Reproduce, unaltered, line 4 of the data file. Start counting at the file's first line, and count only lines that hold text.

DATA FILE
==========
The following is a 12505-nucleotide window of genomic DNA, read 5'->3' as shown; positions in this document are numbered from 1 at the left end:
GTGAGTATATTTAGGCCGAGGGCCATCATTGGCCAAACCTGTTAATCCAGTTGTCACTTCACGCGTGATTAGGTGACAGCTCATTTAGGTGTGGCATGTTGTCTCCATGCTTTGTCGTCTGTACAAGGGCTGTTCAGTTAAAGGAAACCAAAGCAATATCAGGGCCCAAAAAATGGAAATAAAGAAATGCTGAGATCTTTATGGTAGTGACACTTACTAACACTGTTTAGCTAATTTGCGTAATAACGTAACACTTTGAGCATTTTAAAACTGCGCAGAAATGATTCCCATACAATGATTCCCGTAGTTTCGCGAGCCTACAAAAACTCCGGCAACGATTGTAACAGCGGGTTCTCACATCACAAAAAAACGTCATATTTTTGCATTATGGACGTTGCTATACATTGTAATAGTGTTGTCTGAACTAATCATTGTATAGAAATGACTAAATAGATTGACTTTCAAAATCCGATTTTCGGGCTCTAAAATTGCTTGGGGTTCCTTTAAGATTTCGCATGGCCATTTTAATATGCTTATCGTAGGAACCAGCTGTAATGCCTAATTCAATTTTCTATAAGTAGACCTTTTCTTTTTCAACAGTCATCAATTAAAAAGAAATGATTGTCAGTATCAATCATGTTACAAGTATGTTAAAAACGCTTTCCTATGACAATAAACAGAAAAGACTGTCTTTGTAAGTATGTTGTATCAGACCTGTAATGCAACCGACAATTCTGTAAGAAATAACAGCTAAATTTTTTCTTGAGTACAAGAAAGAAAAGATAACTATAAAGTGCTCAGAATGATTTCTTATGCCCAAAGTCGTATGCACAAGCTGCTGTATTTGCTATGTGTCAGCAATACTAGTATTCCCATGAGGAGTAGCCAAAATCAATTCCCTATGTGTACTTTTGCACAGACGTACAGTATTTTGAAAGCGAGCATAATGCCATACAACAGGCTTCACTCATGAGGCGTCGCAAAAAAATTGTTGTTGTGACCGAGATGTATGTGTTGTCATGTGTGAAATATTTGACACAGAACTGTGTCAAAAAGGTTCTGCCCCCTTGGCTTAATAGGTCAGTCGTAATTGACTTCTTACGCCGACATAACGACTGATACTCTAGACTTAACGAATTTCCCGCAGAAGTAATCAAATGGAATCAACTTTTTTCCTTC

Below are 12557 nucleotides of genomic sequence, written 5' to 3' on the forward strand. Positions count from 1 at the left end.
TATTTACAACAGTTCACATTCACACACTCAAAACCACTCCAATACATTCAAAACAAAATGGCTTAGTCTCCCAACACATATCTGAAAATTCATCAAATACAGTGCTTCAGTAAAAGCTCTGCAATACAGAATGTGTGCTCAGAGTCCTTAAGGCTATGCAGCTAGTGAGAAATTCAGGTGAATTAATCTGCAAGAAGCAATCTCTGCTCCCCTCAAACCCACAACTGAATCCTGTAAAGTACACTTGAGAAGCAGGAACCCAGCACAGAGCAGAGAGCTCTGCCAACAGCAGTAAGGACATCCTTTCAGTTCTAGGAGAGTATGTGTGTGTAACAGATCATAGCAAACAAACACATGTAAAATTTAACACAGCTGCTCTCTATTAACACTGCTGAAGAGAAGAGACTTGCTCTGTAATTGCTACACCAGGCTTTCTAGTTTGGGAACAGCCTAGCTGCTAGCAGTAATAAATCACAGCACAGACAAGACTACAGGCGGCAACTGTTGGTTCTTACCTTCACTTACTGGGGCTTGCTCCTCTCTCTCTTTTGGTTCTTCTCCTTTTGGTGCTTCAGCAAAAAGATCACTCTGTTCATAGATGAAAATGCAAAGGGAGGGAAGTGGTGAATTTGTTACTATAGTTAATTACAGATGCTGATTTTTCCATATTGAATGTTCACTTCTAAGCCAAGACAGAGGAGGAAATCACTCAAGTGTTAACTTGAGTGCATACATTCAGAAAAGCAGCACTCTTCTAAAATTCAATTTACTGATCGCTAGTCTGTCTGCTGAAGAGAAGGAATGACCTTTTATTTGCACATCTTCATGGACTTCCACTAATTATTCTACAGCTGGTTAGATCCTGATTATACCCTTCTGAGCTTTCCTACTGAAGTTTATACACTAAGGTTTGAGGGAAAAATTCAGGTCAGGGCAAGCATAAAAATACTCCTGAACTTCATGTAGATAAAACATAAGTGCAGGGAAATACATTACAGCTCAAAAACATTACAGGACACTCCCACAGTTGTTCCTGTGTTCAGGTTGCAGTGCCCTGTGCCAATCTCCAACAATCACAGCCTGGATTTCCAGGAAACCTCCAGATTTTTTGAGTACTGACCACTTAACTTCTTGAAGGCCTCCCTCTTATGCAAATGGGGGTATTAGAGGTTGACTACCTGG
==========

TATTTACAACAGTTCACATTCACACACTCAAAACCACTCCAATACATTCAAAACAAAATGGCTTAGTCTCCCAACACATATCTGAAAATTCATCAAATACAGTGCTTCAGTAAAAGCTCTGCAATACAGAATGTGTGCTCAGAGTCCTTAAGGCTATGCAGCTAGTGAGAAATTCAGGTGAATTAATCTGCAAGAAGCAATCTCTGCTCCCCTCAAACCCACAACTGAATCCTGTAAAGTACACTTGAGAAGCAGGAACCCAGCACAGAGCAGAGAGCTCTGCCAACAGCAGTAAGGACATCCTTTCAGTTCTAGGAGAGTATGTGTGTGTAACAGATCATAGCAAACAAACACATGTAAAATTTAACACAGCTGCTCTCTATTAACACTGCTGAAGAGAAGAGACTTGCTCTGTAATTGCTACACCAGGCTTTCTAGTTTGGGAACAGCCTAGCTGCTAGCAGTAATAAATCACAGCACAGACAAGACTACAGGCGGCAACTGTTGGTTCTTACCTTCACTTACTGGGGCTTGCTCCTCTCTCTCTTTTGGTTCTTCTCCTTTTGGTGCTTCAGCAAAAAGATCACTCTGTTCATAGATGAAAATGCAAAGGGAGGGAAGTGGTGAATTTGTTACTATAGTTAATTACAGATGCTGATTTTTCCATATTGAATGTTCACTTCTAAGCCAAGACAGAGGAGGAAATCACTCAAGTGTTAACTTGAGTGCATACATTCAGAAAAGCAGCACTCTTCTAAAATTCAATTTACTGATCGCTAGTCTGTCTGCTGAAGAGAAGGAATGACCTTTTATTTGCACATCTTCATGGACTTCCACTAATTATTCTACAGCTGGTTAGATCCTGATTATACCCTTCTGAGCTTTCCTACTGAAGTTTATACACTAAGGTTTGAGGGAAAAATTCAGGTCAGGGCAAGCATAAAAATACTCCTGAACTTCATGTAGATAAAACATAAGTGCAGGGAAATACATTACAGCTCAAAAACATTACAGGACACTCCCACAGTTGTTCCTGTGTTCAGGTTGCAGTGCCCTGTGCCAATCTCCAACAATCACAGCCTGGATTTCCAGGAAACCTCCAGATTTTTTGAGTACTGACCACTTAACTTCTTGAAGGCCTCCCTCTTATGCAAATGGGGGTATTAGAGGTTGACTACCTGG